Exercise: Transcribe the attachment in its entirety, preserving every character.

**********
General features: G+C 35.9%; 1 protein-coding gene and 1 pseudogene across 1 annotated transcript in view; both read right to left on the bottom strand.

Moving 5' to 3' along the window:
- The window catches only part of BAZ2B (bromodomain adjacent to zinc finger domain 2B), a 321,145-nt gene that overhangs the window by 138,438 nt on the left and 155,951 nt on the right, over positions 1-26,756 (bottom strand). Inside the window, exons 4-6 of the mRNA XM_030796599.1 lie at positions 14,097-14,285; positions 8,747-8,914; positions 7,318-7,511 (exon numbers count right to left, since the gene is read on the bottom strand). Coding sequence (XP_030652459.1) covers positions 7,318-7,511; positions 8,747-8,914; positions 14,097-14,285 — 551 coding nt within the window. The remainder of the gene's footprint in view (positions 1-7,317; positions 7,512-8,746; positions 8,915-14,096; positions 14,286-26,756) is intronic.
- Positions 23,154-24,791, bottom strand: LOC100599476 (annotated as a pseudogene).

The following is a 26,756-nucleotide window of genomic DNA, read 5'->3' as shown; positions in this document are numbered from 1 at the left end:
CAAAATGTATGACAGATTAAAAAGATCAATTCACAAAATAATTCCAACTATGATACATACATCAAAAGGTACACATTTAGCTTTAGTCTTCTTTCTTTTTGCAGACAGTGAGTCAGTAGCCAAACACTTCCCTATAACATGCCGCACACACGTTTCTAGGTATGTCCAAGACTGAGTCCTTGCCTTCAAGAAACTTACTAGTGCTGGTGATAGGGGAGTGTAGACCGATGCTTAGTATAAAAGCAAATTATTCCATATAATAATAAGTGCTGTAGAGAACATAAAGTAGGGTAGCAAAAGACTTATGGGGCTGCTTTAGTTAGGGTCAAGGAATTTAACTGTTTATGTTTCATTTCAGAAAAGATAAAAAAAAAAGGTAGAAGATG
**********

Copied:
General features: G+C 35.9%; 1 protein-coding gene and 1 pseudogene across 1 annotated transcript in view; both read right to left on the bottom strand.

Moving 5' to 3' along the window:
- The window catches only part of BAZ2B (bromodomain adjacent to zinc finger domain 2B), a 321,145-nt gene that overhangs the window by 138,438 nt on the left and 155,951 nt on the right, over positions 1-26,756 (bottom strand). Inside the window, exons 4-6 of the mRNA XM_030796599.1 lie at positions 14,097-14,285; positions 8,747-8,914; positions 7,318-7,511 (exon numbers count right to left, since the gene is read on the bottom strand). Coding sequence (XP_030652459.1) covers positions 7,318-7,511; positions 8,747-8,914; positions 14,097-14,285 — 551 coding nt within the window. The remainder of the gene's footprint in view (positions 1-7,317; positions 7,512-8,746; positions 8,915-14,096; positions 14,286-26,756) is intronic.
- Positions 23,154-24,791, bottom strand: LOC100599476 (annotated as a pseudogene).

The following is a 26,756-nucleotide window of genomic DNA, read 5'->3' as shown; positions in this document are numbered from 1 at the left end:
CAAAATGTATGACAGATTAAAAAGATCAATTCACAAAATAATTCCAACTATGATACATACATCAAAAGGTACACATTTAGCTTTAGTCTTCTTTCTTTTTGCAGACAGTGAGTCAGTAGCCAAACACTTCCCTATAACATGCCGCACACACGTTTCTAGGTATGTCCAAGACTGAGTCCTTGCCTTCAAGAAACTTACTAGTGCTGGTGATAGGGGAGTGTAGACCGATGCTTAGTATAAAAGCAAATTATTCCATATAATAATAAGTGCTGTAGAGAACATAAAGTAGGGTAGCAAAAGACTTATGGGGCTGCTTTAGTTAGGGTCAAGGAATTTAACTGTTTATGTTTCATTTCAGAAAAGATAAAAAAAAAAGGTAGAAGATG